While using a cache brings many benefits, this practice does have limitations.

Whether these files are stored in RAM or another piece of hardware, cache memory is limited. Additionally, this type of memory requires more expensive and complex hardware to efficiently handle smaller files, while delivering higher performance.

Differences between cookies and cache

To understand the difference between cookies and cache memory, let’s explore their definitions, mechanisms, storage, and their varied applications. 

PurposeCookies are primarily designed to influence web experiences. They can enhance user experiences through authorization cookies, and aid in delivering more relevant advertising through tracking scripts.Cache memory aims to improve user experience by enhancing loading speed and enabling quick access to data. It primarily focuses on improving website performance.
Data storageCookies are typically stored on the device’s hard drive. These encrypted files are accessed using the web browser that stored them or dedicated web applications.Cache files are stored in the computer’s RAM (Random Access Memory) for faster access, providing near-instantaneous retrieval of data in nanoseconds.
Data typeContains small pieces of data holding information like user IDs, preferences, authentication details, and more.Stores copies of entire web resources, preserving their content as they were at the time of caching, including HTML, images, CSS, JavaScript files, etc.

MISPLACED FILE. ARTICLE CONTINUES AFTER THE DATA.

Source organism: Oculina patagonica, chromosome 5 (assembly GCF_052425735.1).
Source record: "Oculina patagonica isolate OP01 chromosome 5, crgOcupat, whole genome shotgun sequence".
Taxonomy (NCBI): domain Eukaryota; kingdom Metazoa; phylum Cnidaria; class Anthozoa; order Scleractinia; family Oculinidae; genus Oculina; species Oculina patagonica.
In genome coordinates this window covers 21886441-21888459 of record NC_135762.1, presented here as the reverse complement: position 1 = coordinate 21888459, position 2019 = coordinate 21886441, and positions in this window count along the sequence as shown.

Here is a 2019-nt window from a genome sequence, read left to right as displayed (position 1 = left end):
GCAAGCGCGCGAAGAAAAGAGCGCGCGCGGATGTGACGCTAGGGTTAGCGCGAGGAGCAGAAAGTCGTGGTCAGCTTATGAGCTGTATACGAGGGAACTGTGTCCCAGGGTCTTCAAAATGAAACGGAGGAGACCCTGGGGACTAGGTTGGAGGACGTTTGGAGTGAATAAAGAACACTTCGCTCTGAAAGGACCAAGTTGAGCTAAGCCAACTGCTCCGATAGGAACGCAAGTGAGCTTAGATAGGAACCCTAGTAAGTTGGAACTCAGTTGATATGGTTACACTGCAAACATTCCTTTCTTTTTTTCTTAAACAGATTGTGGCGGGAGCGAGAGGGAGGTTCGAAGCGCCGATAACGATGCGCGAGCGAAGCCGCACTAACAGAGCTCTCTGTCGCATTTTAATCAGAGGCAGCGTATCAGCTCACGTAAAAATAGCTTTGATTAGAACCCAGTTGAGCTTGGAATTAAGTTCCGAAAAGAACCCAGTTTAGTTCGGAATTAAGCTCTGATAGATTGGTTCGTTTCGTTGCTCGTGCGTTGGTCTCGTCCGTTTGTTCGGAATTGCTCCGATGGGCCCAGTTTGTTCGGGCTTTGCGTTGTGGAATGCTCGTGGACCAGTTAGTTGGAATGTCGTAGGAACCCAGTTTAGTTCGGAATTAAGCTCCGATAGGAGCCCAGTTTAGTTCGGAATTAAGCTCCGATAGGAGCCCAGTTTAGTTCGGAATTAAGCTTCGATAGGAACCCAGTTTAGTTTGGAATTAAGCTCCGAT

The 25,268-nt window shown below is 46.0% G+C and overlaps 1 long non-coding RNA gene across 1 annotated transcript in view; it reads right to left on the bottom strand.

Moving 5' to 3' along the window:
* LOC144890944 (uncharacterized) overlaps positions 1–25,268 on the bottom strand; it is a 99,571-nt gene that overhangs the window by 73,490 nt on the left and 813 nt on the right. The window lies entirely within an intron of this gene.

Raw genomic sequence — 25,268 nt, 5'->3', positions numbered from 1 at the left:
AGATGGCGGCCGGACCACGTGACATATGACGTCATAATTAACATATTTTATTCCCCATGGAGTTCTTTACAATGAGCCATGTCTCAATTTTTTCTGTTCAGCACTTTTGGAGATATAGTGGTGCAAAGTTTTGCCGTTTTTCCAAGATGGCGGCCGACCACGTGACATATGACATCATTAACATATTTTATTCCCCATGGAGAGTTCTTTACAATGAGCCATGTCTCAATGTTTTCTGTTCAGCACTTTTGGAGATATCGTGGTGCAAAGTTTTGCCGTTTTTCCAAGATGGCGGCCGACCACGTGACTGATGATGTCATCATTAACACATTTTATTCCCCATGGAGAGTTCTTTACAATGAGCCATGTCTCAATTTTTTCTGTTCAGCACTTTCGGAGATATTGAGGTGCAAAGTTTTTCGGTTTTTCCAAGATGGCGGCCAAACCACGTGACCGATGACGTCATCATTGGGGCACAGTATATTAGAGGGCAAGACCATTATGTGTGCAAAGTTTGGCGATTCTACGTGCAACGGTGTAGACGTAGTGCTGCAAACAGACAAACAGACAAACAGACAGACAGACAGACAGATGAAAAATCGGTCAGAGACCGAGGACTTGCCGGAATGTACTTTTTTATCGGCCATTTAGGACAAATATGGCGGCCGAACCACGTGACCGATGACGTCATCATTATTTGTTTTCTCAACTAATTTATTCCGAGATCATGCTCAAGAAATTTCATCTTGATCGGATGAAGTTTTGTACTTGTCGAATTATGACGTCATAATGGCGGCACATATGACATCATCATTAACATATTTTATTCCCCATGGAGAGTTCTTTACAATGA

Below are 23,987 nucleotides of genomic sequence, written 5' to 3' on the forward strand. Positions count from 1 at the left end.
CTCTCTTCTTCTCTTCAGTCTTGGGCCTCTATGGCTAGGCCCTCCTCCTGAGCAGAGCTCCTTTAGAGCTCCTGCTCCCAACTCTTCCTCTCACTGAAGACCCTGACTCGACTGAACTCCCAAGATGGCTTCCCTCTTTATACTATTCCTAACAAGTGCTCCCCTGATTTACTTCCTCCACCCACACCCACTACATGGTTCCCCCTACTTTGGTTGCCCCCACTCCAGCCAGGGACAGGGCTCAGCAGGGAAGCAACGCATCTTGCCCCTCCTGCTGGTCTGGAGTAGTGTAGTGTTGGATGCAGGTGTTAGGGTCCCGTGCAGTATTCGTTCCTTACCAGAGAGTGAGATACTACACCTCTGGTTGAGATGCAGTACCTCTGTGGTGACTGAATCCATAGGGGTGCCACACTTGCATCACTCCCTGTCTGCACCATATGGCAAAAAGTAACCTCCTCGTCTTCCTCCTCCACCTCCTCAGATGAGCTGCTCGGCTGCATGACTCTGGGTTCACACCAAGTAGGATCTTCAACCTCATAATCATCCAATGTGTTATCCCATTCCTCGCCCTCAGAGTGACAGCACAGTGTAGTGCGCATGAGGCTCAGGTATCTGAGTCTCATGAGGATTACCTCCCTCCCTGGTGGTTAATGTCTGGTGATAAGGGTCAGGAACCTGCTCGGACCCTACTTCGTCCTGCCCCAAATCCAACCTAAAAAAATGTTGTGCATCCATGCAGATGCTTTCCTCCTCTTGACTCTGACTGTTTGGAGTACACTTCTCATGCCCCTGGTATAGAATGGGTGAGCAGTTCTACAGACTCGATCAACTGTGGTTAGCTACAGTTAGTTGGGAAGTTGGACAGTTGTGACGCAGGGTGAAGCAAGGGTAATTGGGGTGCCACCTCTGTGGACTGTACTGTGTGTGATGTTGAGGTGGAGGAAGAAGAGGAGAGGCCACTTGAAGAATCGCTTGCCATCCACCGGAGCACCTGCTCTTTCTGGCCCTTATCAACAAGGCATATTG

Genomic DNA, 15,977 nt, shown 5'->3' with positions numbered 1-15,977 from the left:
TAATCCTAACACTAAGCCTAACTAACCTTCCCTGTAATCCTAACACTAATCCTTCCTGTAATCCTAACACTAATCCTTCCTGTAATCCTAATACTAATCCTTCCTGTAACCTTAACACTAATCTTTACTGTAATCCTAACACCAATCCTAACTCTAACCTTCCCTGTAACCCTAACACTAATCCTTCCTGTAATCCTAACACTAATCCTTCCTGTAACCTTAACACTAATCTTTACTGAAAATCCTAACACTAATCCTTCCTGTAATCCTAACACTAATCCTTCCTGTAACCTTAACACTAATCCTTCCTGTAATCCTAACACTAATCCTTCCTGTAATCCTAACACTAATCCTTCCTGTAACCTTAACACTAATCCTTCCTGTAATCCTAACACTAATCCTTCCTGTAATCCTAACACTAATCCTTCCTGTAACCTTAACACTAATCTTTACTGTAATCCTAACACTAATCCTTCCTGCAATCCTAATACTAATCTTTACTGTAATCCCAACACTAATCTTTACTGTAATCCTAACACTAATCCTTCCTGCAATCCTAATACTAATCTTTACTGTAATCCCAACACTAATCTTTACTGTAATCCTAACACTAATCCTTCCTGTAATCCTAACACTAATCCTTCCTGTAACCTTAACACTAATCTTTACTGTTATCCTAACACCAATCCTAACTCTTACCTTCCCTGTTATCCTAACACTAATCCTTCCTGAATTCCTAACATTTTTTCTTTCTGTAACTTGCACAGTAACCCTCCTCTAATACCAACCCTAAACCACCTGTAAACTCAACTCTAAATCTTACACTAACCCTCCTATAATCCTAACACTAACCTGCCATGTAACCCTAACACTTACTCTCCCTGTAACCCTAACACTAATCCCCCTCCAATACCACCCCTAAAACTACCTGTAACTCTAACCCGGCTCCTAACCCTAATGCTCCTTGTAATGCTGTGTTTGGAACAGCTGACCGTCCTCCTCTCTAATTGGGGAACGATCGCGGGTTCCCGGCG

LifespanCan have different lifespans, either persistent (stored for a longer period) or session-based (deleted when the browsing session ends), based on how they are set by the website.Determined by caching headers set by the server, can be valid for a specific duration or until the cache is cleared, ensuring up-to-date content delivery.
SecurityCan raise privacy concerns as they can track user behavior and store personal information, but can be managed or deleted by users to enhance privacy control.Generally secure, but sensitive information cached locally may pose a security risk if the user’s device is compromised or accessed by unauthorized individuals.


Pros and cons of cookies and cache

Both cookies and cache technology have pros and cons. Let’s take a closer look. 

  • Users can choose which cookies to allow
  • Cookies can operate around the clock
  • They do not use server resources
  • Users can accumulate a huge amount of cookies over time
  • If not protected, cookies can become a safety risk